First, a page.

For years, bootleg video fanatics have been searching for a phantom videotape of the never-released 1972 Jerry Lewis atrocity “The Day the Clown Cried.” This search has been in vain, as no copy of the film has ever surfaced in the Bootleg Files. But for Lewis lovers and haters, there is a fairly remarkable representation of the funnyman at his unintentional worst: the 1959 version of “The Jazz Singer,” a one-hour production broadcast live over NBC. Jerry Lewis in “The Jazz Singer”? To quote Al Jolson from the original 1927 version, you ain’t seen nothing yet!
The Lewis version runs about an hour, and in many ways it is the funniest thing he ever did. Except for the fact that it was not supposed to be a comedy. Lewis, who always nursed ambitions for both drama and music, played “The Jazz Singer” completely and utterly straight. Being neither a credible actor nor a worthy singer, his spin on “The Jazz Singer” is astonishing to watch. This actually makes the Neil Diamond version look good!
The Lewis version updates the Jolson version by making the Lewis character a struggling nightclub singer who gets a big break when a beautiful TV star spots him in performance and books him on her variety show. Ah, but Lewis has some emotional baggage to carry: his father is an Orthodox Jewish cantor who disapproves of the show biz world and who expects Lewis to follow in his footsteps by singing in the synagogue. On the night of his TV premiere, Lewis’ father falls ill and there is no one to sing the sacred “Kol Nidre” in the synagogue…except Lewis! Will he give up TV for his faith and father?
Plot-wise, “The Jazz Singer” is what is known in Yiddish as “schmaltz.” But this version is decidedly non-kosher, especially when Lewis’ parents are played by (pardon the _expression) ham actors Molly Picon (who pretty much cornered the market in playing little old Jewish women) and Arthur Franz (who actually played the cantor in the 1952 remake with Danny Thomas–yes, the Lebanese-American comic–as the singing son!). Also elbowing in is Alan Reed as Lewis’ uncle. You may not know his name, but you know his voice–he gave life to Fred Flintstone. So imagine Fred Flintstone speaking Yiddish and you have an idea what is going on here.
The TV star, by the way, is the Italian soprano Anna Maria Alberghetti. She never gets to sing one note. But Lewis performs too many songs in his coarse, off-key voice. Listening to Lewis sing, one can’t help but check the corner of the screen to see if Dean Martin is waiting to come out in a gag appearance. Sadly, Dino is nowhere to be found.
So with this version of “The Jazz Singer,” who have about an hour’s worth of Jerry Lewis singing terribly, a Yiddish Fred Flintstone, a beautiful soprano who doesn’t get to sing, and two old overacting parents who go around doing enough “Oy vey” sighing to make the prophet Jeremiah look like a stoic. How can you top it? How about having Jerry Lewis sing the sacred “Kol Nidre” in clown make-up? Yes, in this version Lewis rushes from the TV studio to his ailing father and then to the synagogue without pausing to take off the clown make-up. The final shot of “The Jazz Singer” finds a synagogue full of devout Jews with Lewis, in cantorial robes and yarmulke, made up like Bozo singing in Hebrew…and singing off-key, too! Forget Mel Gibson’s Jesus flick…this is perhaps the single most insulting affront to Jewish audiences ever put on camera.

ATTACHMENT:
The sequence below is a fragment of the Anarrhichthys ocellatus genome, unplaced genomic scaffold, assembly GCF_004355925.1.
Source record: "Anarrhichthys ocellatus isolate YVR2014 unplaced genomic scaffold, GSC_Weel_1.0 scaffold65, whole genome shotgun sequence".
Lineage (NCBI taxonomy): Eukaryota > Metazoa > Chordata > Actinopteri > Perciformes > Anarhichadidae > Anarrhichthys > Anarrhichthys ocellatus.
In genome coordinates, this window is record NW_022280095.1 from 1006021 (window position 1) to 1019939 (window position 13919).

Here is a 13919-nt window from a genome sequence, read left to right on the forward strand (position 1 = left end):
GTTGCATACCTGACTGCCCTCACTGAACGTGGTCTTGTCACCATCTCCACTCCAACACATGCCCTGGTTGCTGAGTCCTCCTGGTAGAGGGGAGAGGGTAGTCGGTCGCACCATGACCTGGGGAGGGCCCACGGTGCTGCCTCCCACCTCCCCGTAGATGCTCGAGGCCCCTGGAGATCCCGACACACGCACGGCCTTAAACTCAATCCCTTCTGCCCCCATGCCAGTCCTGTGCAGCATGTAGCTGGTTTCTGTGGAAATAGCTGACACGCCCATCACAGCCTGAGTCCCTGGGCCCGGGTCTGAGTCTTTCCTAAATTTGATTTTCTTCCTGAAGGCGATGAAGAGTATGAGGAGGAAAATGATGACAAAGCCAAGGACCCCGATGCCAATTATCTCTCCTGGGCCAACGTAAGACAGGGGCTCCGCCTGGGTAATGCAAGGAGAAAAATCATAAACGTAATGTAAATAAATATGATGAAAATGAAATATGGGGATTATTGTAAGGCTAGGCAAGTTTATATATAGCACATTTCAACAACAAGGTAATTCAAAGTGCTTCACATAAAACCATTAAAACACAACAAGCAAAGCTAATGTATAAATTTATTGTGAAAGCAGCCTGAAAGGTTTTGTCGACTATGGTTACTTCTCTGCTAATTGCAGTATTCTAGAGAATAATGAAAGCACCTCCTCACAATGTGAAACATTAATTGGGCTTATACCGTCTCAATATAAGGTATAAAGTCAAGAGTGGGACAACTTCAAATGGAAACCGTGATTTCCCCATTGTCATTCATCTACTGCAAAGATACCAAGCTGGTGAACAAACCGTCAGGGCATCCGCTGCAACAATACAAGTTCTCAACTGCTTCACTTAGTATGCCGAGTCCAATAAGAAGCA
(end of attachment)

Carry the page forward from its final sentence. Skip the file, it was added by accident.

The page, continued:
“The Jazz Singer” was roasted by critics when it first aired and Lewis, who never quite learned to accept or learn from criticism, promptly withdrew the kinescope copies of this live broadcast from circulation. Even the star’s web site (www.jerrylewismuseum.com) will not talk about “The Jazz Singer” (it does detail “The Day the Clown Cried”). A clip from the broadcast was included in a 1982 French documentary, which aroused much curiosity among Lewis trackers about this legendary flop.
Happily, bootleg copies of “The Jazz Singer” have surfaced in recent years. The quality of these videos range from fair to poor. One copy was goofed up in the duplication process and includes two fast-forwarded scenes. A color kinescope also exist and the visual quality is adequate but not pristine. In all versions, the sound is very clear–too clear, considering the racket that goes on.
“The Jazz Singer” did turn up earlier this year as a surprise inclusion in the New York Jewish Museum’s celebration of Jewish-American entertainers. Admittedly, this is nothing to celebrate. Still, it offered a rare chance for a public screening (Lewis vetoed a request for a similar screening by New York’s American Museum of the Moving Image a year earlier). Given that it seems highly doubtful “The Jazz Singer” will arise on DVD or commercial home video, one needs to either wait for the next museum miracle or dig into the Bootleg Files to watch Lewis desecrate Jolson, “Kol Nidre” and the beauty of music in an hour’s span.
IMPORTANT NOTICE: The unauthorized duplication and distribution of copyright-protected material is not widely appreciated by the entertainment industry, and on occasion law enforcement personnel help boost their arrest quotas by collaring cheery cinephiles engaged in such activities. So if you are going to copy and sell bootleg videos, a word to the wise: don’t get caught. The purchase and ownership of bootleg videos, however, is perfectly legal and we think that’s just peachy! This column was brought to you by Phil Hall, a contributing editor at Film Threat and the man who knows where to get the good stuff…on video, that is.
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